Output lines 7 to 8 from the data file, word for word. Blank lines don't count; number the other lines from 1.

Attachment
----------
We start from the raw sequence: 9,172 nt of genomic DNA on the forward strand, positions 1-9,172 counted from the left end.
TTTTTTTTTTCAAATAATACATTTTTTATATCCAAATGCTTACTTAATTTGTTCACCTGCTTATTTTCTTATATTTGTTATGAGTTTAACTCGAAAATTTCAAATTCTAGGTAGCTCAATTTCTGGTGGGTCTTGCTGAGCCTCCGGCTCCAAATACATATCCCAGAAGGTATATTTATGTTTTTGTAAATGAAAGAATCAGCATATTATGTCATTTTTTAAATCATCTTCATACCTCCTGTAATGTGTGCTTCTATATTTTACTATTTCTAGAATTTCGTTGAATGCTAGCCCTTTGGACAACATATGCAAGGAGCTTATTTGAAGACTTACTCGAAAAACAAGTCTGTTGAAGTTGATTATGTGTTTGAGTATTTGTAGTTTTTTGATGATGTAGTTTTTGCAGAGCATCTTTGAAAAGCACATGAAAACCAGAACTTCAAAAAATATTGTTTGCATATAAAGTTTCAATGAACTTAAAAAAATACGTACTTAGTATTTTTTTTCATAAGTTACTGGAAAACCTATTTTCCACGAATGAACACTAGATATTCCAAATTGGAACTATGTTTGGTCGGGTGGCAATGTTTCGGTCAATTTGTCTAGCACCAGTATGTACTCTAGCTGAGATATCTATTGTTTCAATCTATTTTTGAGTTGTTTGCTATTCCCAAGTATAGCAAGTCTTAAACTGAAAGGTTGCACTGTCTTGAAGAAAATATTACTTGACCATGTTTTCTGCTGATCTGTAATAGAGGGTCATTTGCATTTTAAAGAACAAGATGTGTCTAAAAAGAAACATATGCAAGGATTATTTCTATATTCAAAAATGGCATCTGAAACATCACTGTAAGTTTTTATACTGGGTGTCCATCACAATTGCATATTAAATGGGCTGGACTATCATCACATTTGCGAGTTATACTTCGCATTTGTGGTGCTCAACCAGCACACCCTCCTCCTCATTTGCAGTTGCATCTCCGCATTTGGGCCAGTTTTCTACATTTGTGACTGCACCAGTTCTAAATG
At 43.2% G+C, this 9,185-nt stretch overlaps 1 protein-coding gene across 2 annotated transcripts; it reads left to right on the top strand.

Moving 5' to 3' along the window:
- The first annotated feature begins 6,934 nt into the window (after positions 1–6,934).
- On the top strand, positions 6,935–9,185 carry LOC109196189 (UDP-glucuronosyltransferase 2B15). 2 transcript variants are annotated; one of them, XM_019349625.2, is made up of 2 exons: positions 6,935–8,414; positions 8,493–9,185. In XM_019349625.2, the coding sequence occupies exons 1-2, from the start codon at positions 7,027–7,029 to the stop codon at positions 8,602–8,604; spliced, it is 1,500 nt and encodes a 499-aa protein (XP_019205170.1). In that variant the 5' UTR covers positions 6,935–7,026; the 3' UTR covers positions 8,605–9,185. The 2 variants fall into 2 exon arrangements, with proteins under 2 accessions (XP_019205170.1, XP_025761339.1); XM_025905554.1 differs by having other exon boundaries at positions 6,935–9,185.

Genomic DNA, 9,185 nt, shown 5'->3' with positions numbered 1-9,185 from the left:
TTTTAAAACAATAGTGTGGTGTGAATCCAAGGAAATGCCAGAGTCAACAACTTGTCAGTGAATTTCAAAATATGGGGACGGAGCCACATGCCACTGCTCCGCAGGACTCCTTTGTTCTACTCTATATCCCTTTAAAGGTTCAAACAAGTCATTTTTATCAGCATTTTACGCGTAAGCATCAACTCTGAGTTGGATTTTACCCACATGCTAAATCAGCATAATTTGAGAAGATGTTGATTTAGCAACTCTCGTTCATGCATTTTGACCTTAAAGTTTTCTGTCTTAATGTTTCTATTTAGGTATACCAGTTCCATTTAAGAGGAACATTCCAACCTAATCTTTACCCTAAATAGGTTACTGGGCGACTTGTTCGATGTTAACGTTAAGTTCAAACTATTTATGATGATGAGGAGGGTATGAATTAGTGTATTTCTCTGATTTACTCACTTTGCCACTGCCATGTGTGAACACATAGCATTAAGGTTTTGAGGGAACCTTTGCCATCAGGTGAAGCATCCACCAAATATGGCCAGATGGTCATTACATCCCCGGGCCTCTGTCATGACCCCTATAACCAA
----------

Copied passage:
Genomic DNA, 9,185 nt, shown 5'->3' with positions numbered 1-9,185 from the left:
TTTTAAAACAATAGTGTGGTGTGAATCCAAGGAAATGCCAGAGTCAACAACTTGTCAGTGAATTTCAAAATATGGGGACGGAGCCACATGCCACTGCTCCGCAGGACTCCTTTGTTCTACTCTATATCCCTTTAAAGGTTCAAACAAGTCATTTTTATCAGCATTTTACGCGTAAGCATCAACTCTGAGTTGGATTTTACCCACATGCTAAATCAGCATAATTTGAGAAGATGTTGATTTAGCAACTCTCGTTCATGCATTTTGACCTTAAAGTTTTCTGTCTTAATGTTTCTATTTAGGTATACCAGTTCCATTTAAGAGGAACATTCCAACCTAATCTTTACCCTAAATAGGTTACTGGGCGACTTGTTCGATGTTAACGTTAAGTTCAAACTATTTATGATGATGAGGAGGGTATGAATTAGTGTATTTCTCTGATTTACTCACTTTGCCACTGCCATGTGTGAACACATAGCATTAAGGTTTTGAGGGAACCTTTGCCATCAGGTGAAGCATCCACCAAATATGGCCAGATGGTCATTACATCCCCGGGCCTCTGTCATGACCCCTATAACCAA